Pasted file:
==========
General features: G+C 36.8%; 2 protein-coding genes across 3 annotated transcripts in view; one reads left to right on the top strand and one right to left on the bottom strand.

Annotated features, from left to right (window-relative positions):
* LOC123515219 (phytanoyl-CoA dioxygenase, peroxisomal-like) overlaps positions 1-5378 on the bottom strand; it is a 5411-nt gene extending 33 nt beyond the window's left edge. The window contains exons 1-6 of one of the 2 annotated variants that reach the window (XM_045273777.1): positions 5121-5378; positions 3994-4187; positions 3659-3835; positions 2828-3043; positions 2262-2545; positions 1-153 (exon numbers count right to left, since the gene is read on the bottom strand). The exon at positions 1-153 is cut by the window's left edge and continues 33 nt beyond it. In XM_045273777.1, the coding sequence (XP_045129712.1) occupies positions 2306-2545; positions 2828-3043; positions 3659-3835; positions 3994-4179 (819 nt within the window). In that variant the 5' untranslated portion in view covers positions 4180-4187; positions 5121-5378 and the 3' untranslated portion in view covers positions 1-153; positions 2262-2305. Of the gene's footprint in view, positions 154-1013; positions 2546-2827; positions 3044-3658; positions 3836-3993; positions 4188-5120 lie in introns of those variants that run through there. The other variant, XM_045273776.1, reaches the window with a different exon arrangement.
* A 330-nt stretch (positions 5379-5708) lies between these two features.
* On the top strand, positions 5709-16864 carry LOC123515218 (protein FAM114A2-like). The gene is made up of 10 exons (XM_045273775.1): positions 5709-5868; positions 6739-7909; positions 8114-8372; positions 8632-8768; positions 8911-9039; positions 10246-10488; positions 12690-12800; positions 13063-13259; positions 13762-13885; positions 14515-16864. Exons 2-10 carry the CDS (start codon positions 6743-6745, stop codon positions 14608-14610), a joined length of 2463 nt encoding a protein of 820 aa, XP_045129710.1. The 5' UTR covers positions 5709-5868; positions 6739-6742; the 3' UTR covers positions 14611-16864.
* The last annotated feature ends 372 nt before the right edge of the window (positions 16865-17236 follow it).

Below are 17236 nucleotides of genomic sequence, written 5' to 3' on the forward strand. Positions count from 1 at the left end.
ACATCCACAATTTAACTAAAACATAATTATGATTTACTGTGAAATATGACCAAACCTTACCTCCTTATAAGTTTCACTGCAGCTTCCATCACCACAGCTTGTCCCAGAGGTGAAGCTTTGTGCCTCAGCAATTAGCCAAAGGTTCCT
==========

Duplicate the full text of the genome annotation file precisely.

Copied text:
General features: G+C 36.8%; 2 protein-coding genes across 3 annotated transcripts in view; one reads left to right on the top strand and one right to left on the bottom strand.

Annotated features, from left to right (window-relative positions):
* LOC123515219 (phytanoyl-CoA dioxygenase, peroxisomal-like) overlaps positions 1-5378 on the bottom strand; it is a 5411-nt gene extending 33 nt beyond the window's left edge. The window contains exons 1-6 of one of the 2 annotated variants that reach the window (XM_045273777.1): positions 5121-5378; positions 3994-4187; positions 3659-3835; positions 2828-3043; positions 2262-2545; positions 1-153 (exon numbers count right to left, since the gene is read on the bottom strand). The exon at positions 1-153 is cut by the window's left edge and continues 33 nt beyond it. In XM_045273777.1, the coding sequence (XP_045129712.1) occupies positions 2306-2545; positions 2828-3043; positions 3659-3835; positions 3994-4179 (819 nt within the window). In that variant the 5' untranslated portion in view covers positions 4180-4187; positions 5121-5378 and the 3' untranslated portion in view covers positions 1-153; positions 2262-2305. Of the gene's footprint in view, positions 154-1013; positions 2546-2827; positions 3044-3658; positions 3836-3993; positions 4188-5120 lie in introns of those variants that run through there. The other variant, XM_045273776.1, reaches the window with a different exon arrangement.
* A 330-nt stretch (positions 5379-5708) lies between these two features.
* On the top strand, positions 5709-16864 carry LOC123515218 (protein FAM114A2-like). The gene is made up of 10 exons (XM_045273775.1): positions 5709-5868; positions 6739-7909; positions 8114-8372; positions 8632-8768; positions 8911-9039; positions 10246-10488; positions 12690-12800; positions 13063-13259; positions 13762-13885; positions 14515-16864. Exons 2-10 carry the CDS (start codon positions 6743-6745, stop codon positions 14608-14610), a joined length of 2463 nt encoding a protein of 820 aa, XP_045129710.1. The 5' UTR covers positions 5709-5868; positions 6739-6742; the 3' UTR covers positions 14611-16864.
* The last annotated feature ends 372 nt before the right edge of the window (positions 16865-17236 follow it).

Below are 17236 nucleotides of genomic sequence, written 5' to 3' on the forward strand. Positions count from 1 at the left end.
ACATCCACAATTTAACTAAAACATAATTATGATTTACTGTGAAATATGACCAAACCTTACCTCCTTATAAGTTTCACTGCAGCTTCCATCACCACAGCTTGTCCCAGAGGTGAAGCTTTGTGCCTCAGCAATTAGCCAAAGGTTCCT